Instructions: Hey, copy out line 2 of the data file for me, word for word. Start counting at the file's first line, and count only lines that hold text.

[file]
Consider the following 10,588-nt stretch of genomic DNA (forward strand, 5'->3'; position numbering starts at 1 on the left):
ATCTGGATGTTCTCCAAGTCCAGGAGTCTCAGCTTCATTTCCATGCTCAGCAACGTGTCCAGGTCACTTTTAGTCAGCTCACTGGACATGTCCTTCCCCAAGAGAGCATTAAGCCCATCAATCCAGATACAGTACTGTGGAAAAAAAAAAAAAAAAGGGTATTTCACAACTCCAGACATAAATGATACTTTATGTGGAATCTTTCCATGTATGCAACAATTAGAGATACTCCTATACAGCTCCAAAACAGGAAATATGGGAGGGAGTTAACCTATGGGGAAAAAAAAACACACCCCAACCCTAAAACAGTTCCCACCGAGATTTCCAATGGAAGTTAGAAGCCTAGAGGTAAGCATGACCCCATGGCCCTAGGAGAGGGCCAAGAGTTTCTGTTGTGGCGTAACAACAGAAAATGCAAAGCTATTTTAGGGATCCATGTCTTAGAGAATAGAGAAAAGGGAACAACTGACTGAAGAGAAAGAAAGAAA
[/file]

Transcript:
ATCTGGATGTTCTCCAAGTCCAGGAGTCTCAGCTTCATTTCCATGCTCAGCAACGTGTCCAGGTCACTTTTAGTCAGCTCACTGGACATGTCCTTCCCCAAGAGAGCATTAAGCCCATCAATCCAGATACAGTACTGTGGAAAAAAAAAAAAAAAAGGGTATTTCACAACTCCAGACATAAATGATACTTTATGTGGAATCTTTCCATGTATGCAACAATTAGAGATACTCCTATACAGCTCCAAAACAGGAAATATGGGAGGGAGTTAACCTATGGGGAAAAAAAAACACACCCCAACCCTAAAACAGTTCCCACCGAGATTTCCAATGGAAGTTAGAAGCCTAGAGGTAAGCATGACCCCATGGCCCTAGGAGAGGGCCAAGAGTTTCTGTTGTGGCGTAACAACAGAAAATGCAAAGCTATTTTAGGGATCCATGTCTTAGAGAATAGAGAAAAGGGAACAACTGACTGAAGAGAAAGAAAGAAA